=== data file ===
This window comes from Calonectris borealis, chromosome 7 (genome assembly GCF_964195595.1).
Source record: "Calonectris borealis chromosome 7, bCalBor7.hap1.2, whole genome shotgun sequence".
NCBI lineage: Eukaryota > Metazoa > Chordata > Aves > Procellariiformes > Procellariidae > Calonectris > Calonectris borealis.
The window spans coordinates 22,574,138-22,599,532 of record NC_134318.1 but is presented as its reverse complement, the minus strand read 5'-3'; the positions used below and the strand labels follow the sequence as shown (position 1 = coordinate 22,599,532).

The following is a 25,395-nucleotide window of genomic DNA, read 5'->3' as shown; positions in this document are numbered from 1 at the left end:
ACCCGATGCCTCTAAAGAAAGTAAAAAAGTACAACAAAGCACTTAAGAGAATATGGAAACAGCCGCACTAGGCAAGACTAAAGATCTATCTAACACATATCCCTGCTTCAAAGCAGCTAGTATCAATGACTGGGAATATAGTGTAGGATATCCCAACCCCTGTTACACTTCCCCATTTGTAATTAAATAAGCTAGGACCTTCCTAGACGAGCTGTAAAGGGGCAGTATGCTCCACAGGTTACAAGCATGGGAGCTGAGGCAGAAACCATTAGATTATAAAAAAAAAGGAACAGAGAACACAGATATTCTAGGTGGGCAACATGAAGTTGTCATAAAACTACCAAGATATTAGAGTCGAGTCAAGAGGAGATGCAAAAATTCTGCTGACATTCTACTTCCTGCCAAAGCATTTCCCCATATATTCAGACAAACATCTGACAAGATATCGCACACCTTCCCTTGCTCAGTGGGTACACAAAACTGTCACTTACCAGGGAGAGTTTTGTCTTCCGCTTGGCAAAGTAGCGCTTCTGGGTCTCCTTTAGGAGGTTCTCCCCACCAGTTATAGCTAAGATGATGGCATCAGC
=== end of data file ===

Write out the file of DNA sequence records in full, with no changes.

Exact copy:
This window comes from Calonectris borealis, chromosome 7 (genome assembly GCF_964195595.1).
Source record: "Calonectris borealis chromosome 7, bCalBor7.hap1.2, whole genome shotgun sequence".
NCBI lineage: Eukaryota > Metazoa > Chordata > Aves > Procellariiformes > Procellariidae > Calonectris > Calonectris borealis.
The window spans coordinates 22,574,138-22,599,532 of record NC_134318.1 but is presented as its reverse complement, the minus strand read 5'-3'; the positions used below and the strand labels follow the sequence as shown (position 1 = coordinate 22,599,532).

The following is a 25,395-nucleotide window of genomic DNA, read 5'->3' as shown; positions in this document are numbered from 1 at the left end:
ACCCGATGCCTCTAAAGAAAGTAAAAAAGTACAACAAAGCACTTAAGAGAATATGGAAACAGCCGCACTAGGCAAGACTAAAGATCTATCTAACACATATCCCTGCTTCAAAGCAGCTAGTATCAATGACTGGGAATATAGTGTAGGATATCCCAACCCCTGTTACACTTCCCCATTTGTAATTAAATAAGCTAGGACCTTCCTAGACGAGCTGTAAAGGGGCAGTATGCTCCACAGGTTACAAGCATGGGAGCTGAGGCAGAAACCATTAGATTATAAAAAAAAAGGAACAGAGAACACAGATATTCTAGGTGGGCAACATGAAGTTGTCATAAAACTACCAAGATATTAGAGTCGAGTCAAGAGGAGATGCAAAAATTCTGCTGACATTCTACTTCCTGCCAAAGCATTTCCCCATATATTCAGACAAACATCTGACAAGATATCGCACACCTTCCCTTGCTCAGTGGGTACACAAAACTGTCACTTACCAGGGAGAGTTTTGTCTTCCGCTTGGCAAAGTAGCGCTTCTGGGTCTCCTTTAGGAGGTTCTCCCCACCAGTTATAGCTAAGATGATGGCATCAGC